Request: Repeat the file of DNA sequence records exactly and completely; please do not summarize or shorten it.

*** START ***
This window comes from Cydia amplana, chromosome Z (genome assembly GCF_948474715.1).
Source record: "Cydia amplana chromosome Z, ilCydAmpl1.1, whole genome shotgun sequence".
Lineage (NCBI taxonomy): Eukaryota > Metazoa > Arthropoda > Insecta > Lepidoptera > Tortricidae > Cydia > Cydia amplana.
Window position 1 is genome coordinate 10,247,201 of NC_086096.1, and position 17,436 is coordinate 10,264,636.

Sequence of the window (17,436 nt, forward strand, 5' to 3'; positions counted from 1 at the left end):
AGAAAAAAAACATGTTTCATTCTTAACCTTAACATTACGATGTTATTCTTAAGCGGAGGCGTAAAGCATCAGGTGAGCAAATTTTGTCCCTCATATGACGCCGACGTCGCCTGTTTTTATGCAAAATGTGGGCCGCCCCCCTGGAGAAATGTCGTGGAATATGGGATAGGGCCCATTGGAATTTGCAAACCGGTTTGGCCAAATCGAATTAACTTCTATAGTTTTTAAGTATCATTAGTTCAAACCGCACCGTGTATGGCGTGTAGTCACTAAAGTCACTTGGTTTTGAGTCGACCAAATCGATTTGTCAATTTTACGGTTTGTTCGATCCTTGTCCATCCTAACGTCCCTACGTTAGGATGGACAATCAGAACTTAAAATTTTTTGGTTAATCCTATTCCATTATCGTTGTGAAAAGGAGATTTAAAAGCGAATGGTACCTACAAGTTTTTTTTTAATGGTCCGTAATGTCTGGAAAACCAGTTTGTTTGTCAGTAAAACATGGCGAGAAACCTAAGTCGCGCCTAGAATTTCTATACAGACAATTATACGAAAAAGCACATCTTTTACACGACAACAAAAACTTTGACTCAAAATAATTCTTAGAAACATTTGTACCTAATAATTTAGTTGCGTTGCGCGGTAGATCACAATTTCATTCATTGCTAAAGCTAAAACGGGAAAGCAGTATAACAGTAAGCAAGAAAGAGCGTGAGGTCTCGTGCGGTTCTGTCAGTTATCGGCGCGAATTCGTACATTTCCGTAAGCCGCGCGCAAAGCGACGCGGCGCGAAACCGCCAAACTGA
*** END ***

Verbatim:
This window comes from Cydia amplana, chromosome Z (genome assembly GCF_948474715.1).
Source record: "Cydia amplana chromosome Z, ilCydAmpl1.1, whole genome shotgun sequence".
Lineage (NCBI taxonomy): Eukaryota > Metazoa > Arthropoda > Insecta > Lepidoptera > Tortricidae > Cydia > Cydia amplana.
Window position 1 is genome coordinate 10,247,201 of NC_086096.1, and position 17,436 is coordinate 10,264,636.

Sequence of the window (17,436 nt, forward strand, 5' to 3'; positions counted from 1 at the left end):
AGAAAAAAAACATGTTTCATTCTTAACCTTAACATTACGATGTTATTCTTAAGCGGAGGCGTAAAGCATCAGGTGAGCAAATTTTGTCCCTCATATGACGCCGACGTCGCCTGTTTTTATGCAAAATGTGGGCCGCCCCCCTGGAGAAATGTCGTGGAATATGGGATAGGGCCCATTGGAATTTGCAAACCGGTTTGGCCAAATCGAATTAACTTCTATAGTTTTTAAGTATCATTAGTTCAAACCGCACCGTGTATGGCGTGTAGTCACTAAAGTCACTTGGTTTTGAGTCGACCAAATCGATTTGTCAATTTTACGGTTTGTTCGATCCTTGTCCATCCTAACGTCCCTACGTTAGGATGGACAATCAGAACTTAAAATTTTTTGGTTAATCCTATTCCATTATCGTTGTGAAAAGGAGATTTAAAAGCGAATGGTACCTACAAGTTTTTTTTTAATGGTCCGTAATGTCTGGAAAACCAGTTTGTTTGTCAGTAAAACATGGCGAGAAACCTAAGTCGCGCCTAGAATTTCTATACAGACAATTATACGAAAAAGCACATCTTTTACACGACAACAAAAACTTTGACTCAAAATAATTCTTAGAAACATTTGTACCTAATAATTTAGTTGCGTTGCGCGGTAGATCACAATTTCATTCATTGCTAAAGCTAAAACGGGAAAGCAGTATAACAGTAAGCAAGAAAGAGCGTGAGGTCTCGTGCGGTTCTGTCAGTTATCGGCGCGAATTCGTACATTTCCGTAAGCCGCGCGCAAAGCGACGCGGCGCGAAACCGCCAAACTGA